Before I make any decisions on User Experience, I do my homework to make sure there are no incorrect assumptions and the project has a solid foundation, built on facts everyone can agree on.
User journeys or flows are used to define how the user will navigate and interact withthe product. This helps to make sure the end result is useable and useful.
This is where the first visual assets come to the project. Sketches and wireframes define the general layout of the product and location of items, copyright and features. This is the skeleton of the product.
Interactive prototypes are useful in making sure the end result feels right. It can be referenced by development and testing teams, but more importantly, it can be tested by users.
It’s easy to get sweapt away in great ideas and amazing new features, but it’s a fine line between ground breaking and confusing. Testing with users makes sure the product is usable.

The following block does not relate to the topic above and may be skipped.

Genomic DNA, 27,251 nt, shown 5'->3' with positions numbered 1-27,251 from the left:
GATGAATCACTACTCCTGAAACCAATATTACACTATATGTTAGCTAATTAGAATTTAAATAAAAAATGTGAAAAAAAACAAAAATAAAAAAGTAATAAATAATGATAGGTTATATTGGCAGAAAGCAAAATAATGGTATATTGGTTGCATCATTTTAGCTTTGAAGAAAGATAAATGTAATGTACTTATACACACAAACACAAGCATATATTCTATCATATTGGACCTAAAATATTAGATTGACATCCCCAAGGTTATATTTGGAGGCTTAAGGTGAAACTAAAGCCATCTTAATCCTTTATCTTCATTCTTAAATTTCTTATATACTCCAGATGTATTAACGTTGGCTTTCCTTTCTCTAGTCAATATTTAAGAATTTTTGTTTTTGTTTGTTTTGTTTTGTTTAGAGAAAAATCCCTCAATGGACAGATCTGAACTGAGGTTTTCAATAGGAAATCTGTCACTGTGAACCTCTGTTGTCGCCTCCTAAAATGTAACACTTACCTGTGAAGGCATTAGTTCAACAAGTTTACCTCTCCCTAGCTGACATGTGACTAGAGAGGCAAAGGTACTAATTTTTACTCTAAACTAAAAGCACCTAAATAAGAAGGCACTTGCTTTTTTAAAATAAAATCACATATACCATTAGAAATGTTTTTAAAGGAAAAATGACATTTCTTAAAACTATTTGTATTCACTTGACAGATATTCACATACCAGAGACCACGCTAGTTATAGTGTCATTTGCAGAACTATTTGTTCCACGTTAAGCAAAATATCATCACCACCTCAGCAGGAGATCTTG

Based on the structure defined in wireframes and prototypes then comes the creative direction of the product. Styles, colours, branding and others are consistently applied throughout.
The product won’t be static, so neither should the design be. There is also design work going into what happens between interface states and on micro-interactions.
Challenges arise when implementing the code. Then it’s important to work closely with the developers to ensure a good user experience in the end, even if that means changing the design.
Once a product, or feature is released, then feedback and usage statistics are collected, which will inform what works and what can be improved upon in the product.
- Axure RP
- Sketching / Wireframing
- Visual Design
- Interaction Design